Pakistan men’s players to get landmark central contracts

Pakistan men’s players to get landmark central contracts

The PCB and the Pakistan men’s team players have reached a landmark agreement on central contracts, ending several months of deadlock and uncertainty. For the first time in Pakistan, three-year contracts have been put in place – rather than the standard 12 months – along with a significant increase in player earnings, as well as a fixed share of revenue from the PCB’s earnings from the ICC.

The agreement comes nearly three months after the most recent central contracts expired on June 30. Ever since, Pakistan’s players had been playing without receiving any retainers or other financial compensation. ESPNcricinfo understands the PCB offered the players the option to continue the payment structure of the old contracts until the new deal was struck, an offer the players turned down.

As such, there was an impasse between the two parties, with the Test series in Sri Lanka, an ODI series against Afghanistan, and the Asia Cup all played by players without active contracts. It looked inevitable that Pakistan would play the World Cup without contracts too, with Babar Azam offering no indication that an agreement was close during his pre-departure press conference.

While the players and the board were far apart in terms of what they were willing to agree to for much of the last few weeks, the deal that has been struck is more generous for players than any in recent history. The monthly retainer was never really a sticking point, with Category A players receiving PKR 4,500,000 (USD 15,590), a more than four-fold increase over the previous year. The PCB had initially offered Category A players the option to play just one T20 league aside from the PSL, but agreed to allow all centrally-contracted players two additional leagues regardless of category of contract.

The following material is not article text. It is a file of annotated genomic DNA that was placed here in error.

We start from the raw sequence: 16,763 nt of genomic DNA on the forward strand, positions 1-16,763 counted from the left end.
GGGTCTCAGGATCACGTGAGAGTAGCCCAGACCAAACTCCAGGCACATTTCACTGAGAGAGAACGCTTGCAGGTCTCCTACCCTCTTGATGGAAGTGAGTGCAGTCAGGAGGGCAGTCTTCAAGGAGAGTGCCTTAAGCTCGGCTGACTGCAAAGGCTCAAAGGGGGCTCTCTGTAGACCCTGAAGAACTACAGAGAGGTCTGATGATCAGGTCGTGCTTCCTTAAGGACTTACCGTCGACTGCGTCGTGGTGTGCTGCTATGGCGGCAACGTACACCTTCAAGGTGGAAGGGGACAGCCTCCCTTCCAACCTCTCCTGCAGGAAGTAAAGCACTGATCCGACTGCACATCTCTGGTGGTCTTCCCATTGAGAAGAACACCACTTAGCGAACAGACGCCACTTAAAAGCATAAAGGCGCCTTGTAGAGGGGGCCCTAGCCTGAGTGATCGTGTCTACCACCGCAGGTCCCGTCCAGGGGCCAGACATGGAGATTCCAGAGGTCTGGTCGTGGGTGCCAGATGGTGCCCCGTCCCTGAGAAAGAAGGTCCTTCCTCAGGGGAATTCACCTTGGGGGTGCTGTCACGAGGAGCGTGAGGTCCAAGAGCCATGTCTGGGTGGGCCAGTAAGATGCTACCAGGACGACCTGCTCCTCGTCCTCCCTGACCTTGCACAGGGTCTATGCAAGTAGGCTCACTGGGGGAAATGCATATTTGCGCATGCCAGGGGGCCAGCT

By far the biggest sticking point, though, was the possibility of revenue sharing. The players demanded a percentage of the revenue the ICC pays annually to the PCB, something the board was reluctant to agree to. In the end, the parties agreed to the players receiving a 3% share of revenue, which amounts to around USD 1 million (the PCB is set to earn USD 34 million per year from next year as a share of ICC revenue). This will be paid to players over and above their monthly retainers and match fees, which are also set to increase. While it is a far cry from Cricket Australia’s 27.5% revenue-sharing deal with its centrally-contracted players, or the BCCI’s 26%, the Pakistan players were keen to agree to any percentage, however small, to set a precedent.

The main reason the players managed to get the PCB to agree to most of their terms was a collective bargaining position. It is understood the four players leading the negotiations – Babar Azam, Mohammad Rizwan, Shaheen Shah Afridi and Shadab Khan – put up a united front for these talks, and retained the trust of the rest of the team to negotiate on everyone’s behalf.

The decision to extend these contracts to three years also provides all parties with medium to long-term certainty. This does not mean all players currently offered central contracts will keep them for the next 36 months, or even that they cannot be demoted. The contracts will be subject to annual review, with players potentially coming in or dropping out, but the infrastructure and framework of the contracts is set to remain unchanged till 2026.

Pakistan arrived in Hyderabad in India earlier today, where they play their warm-up games against New Zealand on September 29 and Australia on October 3. Their first game of the World Cup is also in Hyderabad, against the Netherlands on October 6.

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